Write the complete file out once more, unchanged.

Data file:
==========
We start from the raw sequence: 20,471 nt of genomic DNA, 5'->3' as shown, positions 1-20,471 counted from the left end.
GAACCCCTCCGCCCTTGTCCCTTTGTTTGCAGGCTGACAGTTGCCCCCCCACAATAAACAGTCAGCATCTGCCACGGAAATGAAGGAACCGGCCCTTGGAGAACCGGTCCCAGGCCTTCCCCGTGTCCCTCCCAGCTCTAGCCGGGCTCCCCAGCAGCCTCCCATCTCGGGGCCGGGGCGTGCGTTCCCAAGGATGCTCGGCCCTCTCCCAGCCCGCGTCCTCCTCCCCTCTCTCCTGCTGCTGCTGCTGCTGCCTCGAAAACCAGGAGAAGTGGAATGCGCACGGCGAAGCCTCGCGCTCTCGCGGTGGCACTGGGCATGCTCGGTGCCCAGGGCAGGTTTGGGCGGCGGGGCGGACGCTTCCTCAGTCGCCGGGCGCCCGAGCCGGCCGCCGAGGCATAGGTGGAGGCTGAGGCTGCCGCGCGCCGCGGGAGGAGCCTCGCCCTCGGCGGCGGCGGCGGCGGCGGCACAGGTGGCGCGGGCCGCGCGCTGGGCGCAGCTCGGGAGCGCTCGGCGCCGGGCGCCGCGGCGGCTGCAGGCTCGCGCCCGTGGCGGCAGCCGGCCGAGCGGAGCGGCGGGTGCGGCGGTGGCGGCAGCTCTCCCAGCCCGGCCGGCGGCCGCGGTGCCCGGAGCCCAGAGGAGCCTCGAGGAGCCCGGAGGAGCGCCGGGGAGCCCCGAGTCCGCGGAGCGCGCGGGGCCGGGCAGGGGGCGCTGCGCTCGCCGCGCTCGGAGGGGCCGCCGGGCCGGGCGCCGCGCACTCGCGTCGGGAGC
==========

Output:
We start from the raw sequence: 20,471 nt of genomic DNA, 5'->3' as shown, positions 1-20,471 counted from the left end.
GAACCCCTCCGCCCTTGTCCCTTTGTTTGCAGGCTGACAGTTGCCCCCCCACAATAAACAGTCAGCATCTGCCACGGAAATGAAGGAACCGGCCCTTGGAGAACCGGTCCCAGGCCTTCCCCGTGTCCCTCCCAGCTCTAGCCGGGCTCCCCAGCAGCCTCCCATCTCGGGGCCGGGGCGTGCGTTCCCAAGGATGCTCGGCCCTCTCCCAGCCCGCGTCCTCCTCCCCTCTCTCCTGCTGCTGCTGCTGCTGCCTCGAAAACCAGGAGAAGTGGAATGCGCACGGCGAAGCCTCGCGCTCTCGCGGTGGCACTGGGCATGCTCGGTGCCCAGGGCAGGTTTGGGCGGCGGGGCGGACGCTTCCTCAGTCGCCGGGCGCCCGAGCCGGCCGCCGAGGCATAGGTGGAGGCTGAGGCTGCCGCGCGCCGCGGGAGGAGCCTCGCCCTCGGCGGCGGCGGCGGCGGCGGCACAGGTGGCGCGGGCCGCGCGCTGGGCGCAGCTCGGGAGCGCTCGGCGCCGGGCGCCGCGGCGGCTGCAGGCTCGCGCCCGTGGCGGCAGCCGGCCGAGCGGAGCGGCGGGTGCGGCGGTGGCGGCAGCTCTCCCAGCCCGGCCGGCGGCCGCGGTGCCCGGAGCCCAGAGGAGCCTCGAGGAGCCCGGAGGAGCGCCGGGGAGCCCCGAGTCCGCGGAGCGCGCGGGGCCGGGCAGGGGGCGCTGCGCTCGCCGCGCTCGGAGGGGCCGCCGGGCCGGGCGCCGCGCACTCGCGTCGGGAGC